The symptoms of an ependymal tumor depend on the tumor’s location and size. In neonates and infants, an early symptom may be enlargement of the head, and then irritability, sleepiness and vomiting as the tumor grows. In older children and adults, headache, nausea and vomiting are the most commonly seen signs of ependymal tumors. These symptoms may indicate hydrocephalus, a condition that occurs if the tumor blocks the drainage of cerebrospinal fluid.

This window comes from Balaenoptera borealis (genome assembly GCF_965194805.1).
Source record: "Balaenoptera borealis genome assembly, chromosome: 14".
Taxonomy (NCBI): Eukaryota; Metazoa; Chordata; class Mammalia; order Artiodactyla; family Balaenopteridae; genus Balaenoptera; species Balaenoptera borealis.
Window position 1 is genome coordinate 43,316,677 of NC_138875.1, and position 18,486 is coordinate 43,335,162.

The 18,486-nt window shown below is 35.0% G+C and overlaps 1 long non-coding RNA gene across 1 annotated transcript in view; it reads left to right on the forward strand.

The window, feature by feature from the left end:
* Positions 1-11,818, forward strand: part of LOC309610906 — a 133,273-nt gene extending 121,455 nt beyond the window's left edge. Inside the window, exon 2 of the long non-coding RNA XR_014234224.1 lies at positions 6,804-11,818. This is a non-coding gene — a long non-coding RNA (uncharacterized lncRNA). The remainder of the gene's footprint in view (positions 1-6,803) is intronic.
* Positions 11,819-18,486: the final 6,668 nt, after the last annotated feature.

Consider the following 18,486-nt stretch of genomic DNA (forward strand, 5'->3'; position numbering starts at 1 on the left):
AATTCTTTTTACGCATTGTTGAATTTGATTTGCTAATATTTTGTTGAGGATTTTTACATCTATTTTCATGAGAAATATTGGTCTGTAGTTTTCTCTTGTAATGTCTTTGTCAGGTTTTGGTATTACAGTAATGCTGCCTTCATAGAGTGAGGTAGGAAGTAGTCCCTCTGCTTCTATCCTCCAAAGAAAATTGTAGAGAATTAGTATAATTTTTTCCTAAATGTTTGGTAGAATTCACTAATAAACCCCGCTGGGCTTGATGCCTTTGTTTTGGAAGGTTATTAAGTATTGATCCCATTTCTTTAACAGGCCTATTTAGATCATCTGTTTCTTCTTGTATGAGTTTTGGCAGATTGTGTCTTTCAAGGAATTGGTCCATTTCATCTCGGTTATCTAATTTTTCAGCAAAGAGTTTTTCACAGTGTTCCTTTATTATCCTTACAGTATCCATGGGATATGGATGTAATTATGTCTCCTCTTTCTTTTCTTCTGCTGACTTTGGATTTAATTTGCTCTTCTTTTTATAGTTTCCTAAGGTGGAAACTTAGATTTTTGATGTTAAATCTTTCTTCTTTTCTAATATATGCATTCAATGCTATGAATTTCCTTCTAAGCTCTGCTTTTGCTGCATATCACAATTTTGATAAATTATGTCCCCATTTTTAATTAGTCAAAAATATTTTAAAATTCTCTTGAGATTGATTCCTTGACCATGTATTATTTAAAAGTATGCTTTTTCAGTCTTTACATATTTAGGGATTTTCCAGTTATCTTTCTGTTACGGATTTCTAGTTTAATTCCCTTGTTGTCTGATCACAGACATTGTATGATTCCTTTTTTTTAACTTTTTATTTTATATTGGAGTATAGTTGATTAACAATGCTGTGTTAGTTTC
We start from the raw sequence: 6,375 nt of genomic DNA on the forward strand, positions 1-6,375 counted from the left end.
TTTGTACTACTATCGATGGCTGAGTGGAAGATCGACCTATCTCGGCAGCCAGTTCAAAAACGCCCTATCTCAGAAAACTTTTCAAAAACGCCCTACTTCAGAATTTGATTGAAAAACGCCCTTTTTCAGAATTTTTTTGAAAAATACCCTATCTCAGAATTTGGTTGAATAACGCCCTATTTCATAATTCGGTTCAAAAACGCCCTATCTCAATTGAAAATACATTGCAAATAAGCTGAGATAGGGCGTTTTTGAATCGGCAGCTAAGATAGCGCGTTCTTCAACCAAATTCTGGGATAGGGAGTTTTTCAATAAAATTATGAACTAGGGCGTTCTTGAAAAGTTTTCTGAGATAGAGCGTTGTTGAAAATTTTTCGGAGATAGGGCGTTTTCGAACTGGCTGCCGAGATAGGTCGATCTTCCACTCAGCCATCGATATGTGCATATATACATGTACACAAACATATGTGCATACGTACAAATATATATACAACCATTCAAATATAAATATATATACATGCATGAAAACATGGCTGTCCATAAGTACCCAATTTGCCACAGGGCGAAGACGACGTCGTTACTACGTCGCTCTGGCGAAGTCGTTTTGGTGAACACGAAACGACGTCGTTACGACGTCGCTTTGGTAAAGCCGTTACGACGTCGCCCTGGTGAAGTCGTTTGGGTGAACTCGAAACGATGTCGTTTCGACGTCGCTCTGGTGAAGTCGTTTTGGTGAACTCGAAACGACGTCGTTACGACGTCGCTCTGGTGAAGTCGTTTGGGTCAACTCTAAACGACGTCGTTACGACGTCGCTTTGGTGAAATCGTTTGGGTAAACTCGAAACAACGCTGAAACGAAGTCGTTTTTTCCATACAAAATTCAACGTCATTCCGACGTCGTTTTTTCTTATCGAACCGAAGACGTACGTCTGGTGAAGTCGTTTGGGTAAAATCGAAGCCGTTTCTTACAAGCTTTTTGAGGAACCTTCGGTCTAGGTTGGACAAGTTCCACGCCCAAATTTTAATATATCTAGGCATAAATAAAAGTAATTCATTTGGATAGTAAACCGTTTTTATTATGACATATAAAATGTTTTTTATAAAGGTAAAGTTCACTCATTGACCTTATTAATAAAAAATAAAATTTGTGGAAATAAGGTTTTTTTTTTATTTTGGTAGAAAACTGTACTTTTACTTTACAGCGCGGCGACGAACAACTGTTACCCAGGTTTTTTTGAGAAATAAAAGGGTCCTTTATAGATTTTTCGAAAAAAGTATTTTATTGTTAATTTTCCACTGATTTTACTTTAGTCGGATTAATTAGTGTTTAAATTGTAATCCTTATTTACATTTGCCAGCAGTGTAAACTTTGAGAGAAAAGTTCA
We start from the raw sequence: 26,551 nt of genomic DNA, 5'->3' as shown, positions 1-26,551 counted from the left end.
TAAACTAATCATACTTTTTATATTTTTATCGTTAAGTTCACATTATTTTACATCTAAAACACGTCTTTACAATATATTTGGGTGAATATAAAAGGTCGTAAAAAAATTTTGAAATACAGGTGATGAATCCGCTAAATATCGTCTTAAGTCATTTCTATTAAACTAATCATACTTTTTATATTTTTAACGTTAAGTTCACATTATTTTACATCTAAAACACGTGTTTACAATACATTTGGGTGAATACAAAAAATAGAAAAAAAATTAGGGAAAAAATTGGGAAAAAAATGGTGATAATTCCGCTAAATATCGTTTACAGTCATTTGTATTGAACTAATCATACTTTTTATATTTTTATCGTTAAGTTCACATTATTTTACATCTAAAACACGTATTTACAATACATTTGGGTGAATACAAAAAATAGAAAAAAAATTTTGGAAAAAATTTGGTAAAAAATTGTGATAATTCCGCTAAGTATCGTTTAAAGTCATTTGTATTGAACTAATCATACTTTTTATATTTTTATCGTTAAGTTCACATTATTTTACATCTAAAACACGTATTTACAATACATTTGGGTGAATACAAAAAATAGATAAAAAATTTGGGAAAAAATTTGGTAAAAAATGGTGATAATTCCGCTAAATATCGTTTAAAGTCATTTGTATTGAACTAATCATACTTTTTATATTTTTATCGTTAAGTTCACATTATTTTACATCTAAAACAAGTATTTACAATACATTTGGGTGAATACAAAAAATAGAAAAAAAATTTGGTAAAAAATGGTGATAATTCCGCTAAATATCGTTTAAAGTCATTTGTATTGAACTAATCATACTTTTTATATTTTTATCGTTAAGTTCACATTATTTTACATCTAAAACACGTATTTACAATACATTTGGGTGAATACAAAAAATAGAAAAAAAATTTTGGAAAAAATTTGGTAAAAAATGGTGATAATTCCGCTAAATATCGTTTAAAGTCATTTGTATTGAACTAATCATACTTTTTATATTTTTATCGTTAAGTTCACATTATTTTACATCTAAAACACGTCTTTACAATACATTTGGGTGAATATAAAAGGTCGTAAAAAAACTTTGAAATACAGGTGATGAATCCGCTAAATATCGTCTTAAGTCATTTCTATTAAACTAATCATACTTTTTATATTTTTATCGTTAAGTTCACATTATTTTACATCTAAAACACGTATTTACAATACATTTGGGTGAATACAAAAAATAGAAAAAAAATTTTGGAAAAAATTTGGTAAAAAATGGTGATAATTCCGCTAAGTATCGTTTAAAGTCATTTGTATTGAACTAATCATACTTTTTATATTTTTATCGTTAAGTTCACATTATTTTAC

Headaches are a common symptom and are usually worse in the morning. In addition, a tumor located near the brain stem may cause one or both eyes to cross, difficulties with balance and trouble walking. A tumor growing near the brain stem or the upper part of the spinal cord may cause neck pain. Tumors in the cerebral hemispheres may lead to seizures, headache and weakness of one side or part of the body, while spinal cord tumors can cause leg or back pain, which can sometimes be severe enough to wake the patient up from sleep, as well as tingling sensations, numbness, and weakness in the arms or legs. In addition, symptoms of a tumor in the lower part of the spine can include trouble with bladder or bowel control.